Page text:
Obesity gets you where you live, UH study finds

December 02, 2004

HOUSTON, Nov. 29, 2004--Obesity is likely to affect individuals in low-income areas where fresh fruits and vegetables may not be as plentiful, according to a new University of Houston study.

The finding is suggested in a study on the availability and quality of produce in high-income versus low-income urban neighborhoods. The study was made possible by a two year, $110,000 grant from the American Heart Association Heartland Affiliate.

"Obesity disproportionately burdens low-income, ethnic minority populations," said Rebecca E. Lee, assistant professor of health and human performance and lead researcher on the study. "The results suggest that these populations have less access to healthy foods."

The study found that people living in low-income, urban neighborhoods had access to at least one convenience store and a liquor store that sold convenience foods, but very few supermarkets or grocery stores. The produce that was available to these neighborhoods included few fresh fruits and hardly any vegetables. In contrast, the high-income urban neighborhoods studied were more likely to have access to supermarkets and grocery stores and the quality and quantity of produce available was higher than those found in low-income neighborhoods.

The study was presented in a Las Vegas conference for the North American Association for the Study of Obesity and the American Diabetes Association.

Lee's research incorporates environmental and individual determinants of physical activity, dietary habits and obesity prevention in ethnic minority and underserved populations. Her work combines theory and techniques drawn from behavioral medicine, community psychology, geography, policy science, social ecology and social marketing.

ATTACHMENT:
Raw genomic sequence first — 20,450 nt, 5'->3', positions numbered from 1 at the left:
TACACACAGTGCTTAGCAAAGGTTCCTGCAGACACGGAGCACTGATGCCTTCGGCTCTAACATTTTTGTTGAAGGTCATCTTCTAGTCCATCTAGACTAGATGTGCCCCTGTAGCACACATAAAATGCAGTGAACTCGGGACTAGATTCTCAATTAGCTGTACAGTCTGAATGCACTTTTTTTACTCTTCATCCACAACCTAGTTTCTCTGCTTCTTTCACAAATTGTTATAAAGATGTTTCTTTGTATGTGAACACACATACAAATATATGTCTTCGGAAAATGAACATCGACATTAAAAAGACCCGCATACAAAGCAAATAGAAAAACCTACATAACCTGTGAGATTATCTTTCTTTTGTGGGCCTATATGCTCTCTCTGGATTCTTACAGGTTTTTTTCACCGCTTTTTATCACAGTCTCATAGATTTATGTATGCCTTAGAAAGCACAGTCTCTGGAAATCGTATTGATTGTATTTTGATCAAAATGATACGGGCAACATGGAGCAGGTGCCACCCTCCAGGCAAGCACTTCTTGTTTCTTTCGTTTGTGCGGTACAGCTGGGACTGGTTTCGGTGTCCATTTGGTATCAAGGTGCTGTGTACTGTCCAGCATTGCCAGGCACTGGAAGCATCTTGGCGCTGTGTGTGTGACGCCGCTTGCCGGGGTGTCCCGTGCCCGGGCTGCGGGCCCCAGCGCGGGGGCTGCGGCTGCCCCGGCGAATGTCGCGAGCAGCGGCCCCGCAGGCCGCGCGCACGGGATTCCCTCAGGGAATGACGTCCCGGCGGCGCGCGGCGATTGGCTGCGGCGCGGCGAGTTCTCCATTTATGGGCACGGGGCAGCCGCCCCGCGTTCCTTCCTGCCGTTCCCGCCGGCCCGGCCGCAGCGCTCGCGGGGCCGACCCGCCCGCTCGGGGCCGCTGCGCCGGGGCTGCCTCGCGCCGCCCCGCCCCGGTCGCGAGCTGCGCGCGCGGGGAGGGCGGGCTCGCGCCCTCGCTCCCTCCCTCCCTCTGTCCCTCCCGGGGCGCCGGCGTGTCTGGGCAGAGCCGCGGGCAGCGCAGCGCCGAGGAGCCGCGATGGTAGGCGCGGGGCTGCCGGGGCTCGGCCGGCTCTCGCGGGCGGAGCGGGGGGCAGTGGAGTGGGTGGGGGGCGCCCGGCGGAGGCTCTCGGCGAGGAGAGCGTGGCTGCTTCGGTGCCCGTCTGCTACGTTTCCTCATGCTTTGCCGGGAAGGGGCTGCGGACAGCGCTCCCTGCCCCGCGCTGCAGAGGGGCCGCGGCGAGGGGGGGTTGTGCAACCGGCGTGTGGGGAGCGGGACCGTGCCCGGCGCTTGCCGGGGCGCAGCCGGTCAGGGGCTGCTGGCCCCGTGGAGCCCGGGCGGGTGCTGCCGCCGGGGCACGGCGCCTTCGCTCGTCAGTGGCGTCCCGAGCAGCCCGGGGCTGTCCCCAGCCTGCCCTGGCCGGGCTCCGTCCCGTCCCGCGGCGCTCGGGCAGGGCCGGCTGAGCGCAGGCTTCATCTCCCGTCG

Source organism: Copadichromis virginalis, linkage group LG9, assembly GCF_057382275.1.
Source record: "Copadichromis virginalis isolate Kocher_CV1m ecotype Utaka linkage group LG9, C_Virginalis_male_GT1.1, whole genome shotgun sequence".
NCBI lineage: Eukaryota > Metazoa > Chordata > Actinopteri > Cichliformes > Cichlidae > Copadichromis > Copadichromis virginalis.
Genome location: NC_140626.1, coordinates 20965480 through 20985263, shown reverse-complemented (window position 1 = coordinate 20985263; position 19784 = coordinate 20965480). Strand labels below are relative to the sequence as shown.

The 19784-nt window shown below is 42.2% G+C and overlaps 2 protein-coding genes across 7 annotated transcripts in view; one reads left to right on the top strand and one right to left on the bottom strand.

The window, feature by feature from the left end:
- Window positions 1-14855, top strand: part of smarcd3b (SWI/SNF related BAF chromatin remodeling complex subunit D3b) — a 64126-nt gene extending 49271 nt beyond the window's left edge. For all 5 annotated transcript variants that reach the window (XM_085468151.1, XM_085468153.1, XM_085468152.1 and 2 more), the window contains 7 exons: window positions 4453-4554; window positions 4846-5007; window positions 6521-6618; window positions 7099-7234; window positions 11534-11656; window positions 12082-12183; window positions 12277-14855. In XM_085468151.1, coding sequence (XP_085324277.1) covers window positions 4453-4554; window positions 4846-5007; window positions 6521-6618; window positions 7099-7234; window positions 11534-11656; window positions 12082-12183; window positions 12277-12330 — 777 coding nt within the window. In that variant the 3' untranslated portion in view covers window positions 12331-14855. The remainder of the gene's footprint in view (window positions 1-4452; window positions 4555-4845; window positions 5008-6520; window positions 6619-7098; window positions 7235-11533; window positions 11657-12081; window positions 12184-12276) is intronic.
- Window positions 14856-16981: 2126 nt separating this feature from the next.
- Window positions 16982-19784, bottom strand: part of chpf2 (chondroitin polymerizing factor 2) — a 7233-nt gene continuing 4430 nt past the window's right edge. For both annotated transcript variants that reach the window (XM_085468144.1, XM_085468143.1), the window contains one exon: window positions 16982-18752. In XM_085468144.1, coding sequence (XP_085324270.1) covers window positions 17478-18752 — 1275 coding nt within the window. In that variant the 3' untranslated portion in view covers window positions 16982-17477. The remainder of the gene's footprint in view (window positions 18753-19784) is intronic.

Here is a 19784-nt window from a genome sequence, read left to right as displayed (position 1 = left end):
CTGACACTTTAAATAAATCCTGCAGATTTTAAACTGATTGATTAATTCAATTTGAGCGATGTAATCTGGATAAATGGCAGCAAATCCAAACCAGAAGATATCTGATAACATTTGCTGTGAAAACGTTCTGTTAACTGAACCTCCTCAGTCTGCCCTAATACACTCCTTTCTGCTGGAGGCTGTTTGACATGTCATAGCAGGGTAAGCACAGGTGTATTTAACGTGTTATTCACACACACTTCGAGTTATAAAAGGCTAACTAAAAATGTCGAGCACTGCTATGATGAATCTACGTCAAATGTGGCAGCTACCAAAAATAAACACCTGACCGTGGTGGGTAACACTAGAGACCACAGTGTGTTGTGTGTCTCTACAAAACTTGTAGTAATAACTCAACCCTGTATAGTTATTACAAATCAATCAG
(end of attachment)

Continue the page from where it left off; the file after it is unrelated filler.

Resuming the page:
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About the UH College of Education
The UH College of Education works to shape and staff educational systems that are responsive to our rapidly changing society. The college prepares teachers, counselors, psychologists, school and higher education administrators and professionals for a variety of educational settings, including work in social agencies, medical facilities, businesses, and government posts. The college offers students both a broad range of innovative programs and the opportunity to learn about recent developments in educational practice and thought.

For more information on the UH College of Education, visit www.coe.uh.edu

About the University of Houston
The University of Houston, Texas' premier metropolitan research and teaching institution, is home to more than 40 research centers and institutes and sponsors more than 300 partnerships with corporate, civic and governmental entities. UH, the most diverse research university in the country, stands at the forefront of education, research and service with more than 35,000 students.

For more information about UH visit the university's Newsroom at www.uh.edu/admin/media/newsroom

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University of Houston

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